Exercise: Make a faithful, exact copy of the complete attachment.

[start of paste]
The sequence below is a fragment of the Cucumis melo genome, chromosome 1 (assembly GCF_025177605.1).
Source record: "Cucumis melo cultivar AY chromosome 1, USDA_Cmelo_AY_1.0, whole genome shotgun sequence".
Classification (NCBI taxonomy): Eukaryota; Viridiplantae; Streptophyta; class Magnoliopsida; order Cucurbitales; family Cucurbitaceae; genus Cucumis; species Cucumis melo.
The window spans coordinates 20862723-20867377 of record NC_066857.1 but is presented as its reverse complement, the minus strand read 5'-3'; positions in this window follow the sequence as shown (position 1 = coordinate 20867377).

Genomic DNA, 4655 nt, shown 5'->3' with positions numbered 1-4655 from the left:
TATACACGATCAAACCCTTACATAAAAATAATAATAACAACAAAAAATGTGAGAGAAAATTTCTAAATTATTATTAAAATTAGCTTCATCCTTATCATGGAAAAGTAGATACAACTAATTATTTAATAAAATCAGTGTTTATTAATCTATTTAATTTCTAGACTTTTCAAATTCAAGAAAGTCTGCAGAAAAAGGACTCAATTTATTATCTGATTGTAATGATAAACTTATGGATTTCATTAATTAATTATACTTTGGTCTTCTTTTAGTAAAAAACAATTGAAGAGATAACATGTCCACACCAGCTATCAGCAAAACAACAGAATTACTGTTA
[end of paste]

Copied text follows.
The sequence below is a fragment of the Cucumis melo genome, chromosome 1 (assembly GCF_025177605.1).
Source record: "Cucumis melo cultivar AY chromosome 1, USDA_Cmelo_AY_1.0, whole genome shotgun sequence".
Classification (NCBI taxonomy): Eukaryota; Viridiplantae; Streptophyta; class Magnoliopsida; order Cucurbitales; family Cucurbitaceae; genus Cucumis; species Cucumis melo.
The window spans coordinates 20862723-20867377 of record NC_066857.1 but is presented as its reverse complement, the minus strand read 5'-3'; positions in this window follow the sequence as shown (position 1 = coordinate 20867377).

Genomic DNA, 4655 nt, shown 5'->3' with positions numbered 1-4655 from the left:
TATACACGATCAAACCCTTACATAAAAATAATAATAACAACAAAAAATGTGAGAGAAAATTTCTAAATTATTATTAAAATTAGCTTCATCCTTATCATGGAAAAGTAGATACAACTAATTATTTAATAAAATCAGTGTTTATTAATCTATTTAATTTCTAGACTTTTCAAATTCAAGAAAGTCTGCAGAAAAAGGACTCAATTTATTATCTGATTGTAATGATAAACTTATGGATTTCATTAATTAATTATACTTTGGTCTTCTTTTAGTAAAAAACAATTGAAGAGATAACATGTCCACACCAGCTATCAGCAAAACAACAGAATTACTGTTA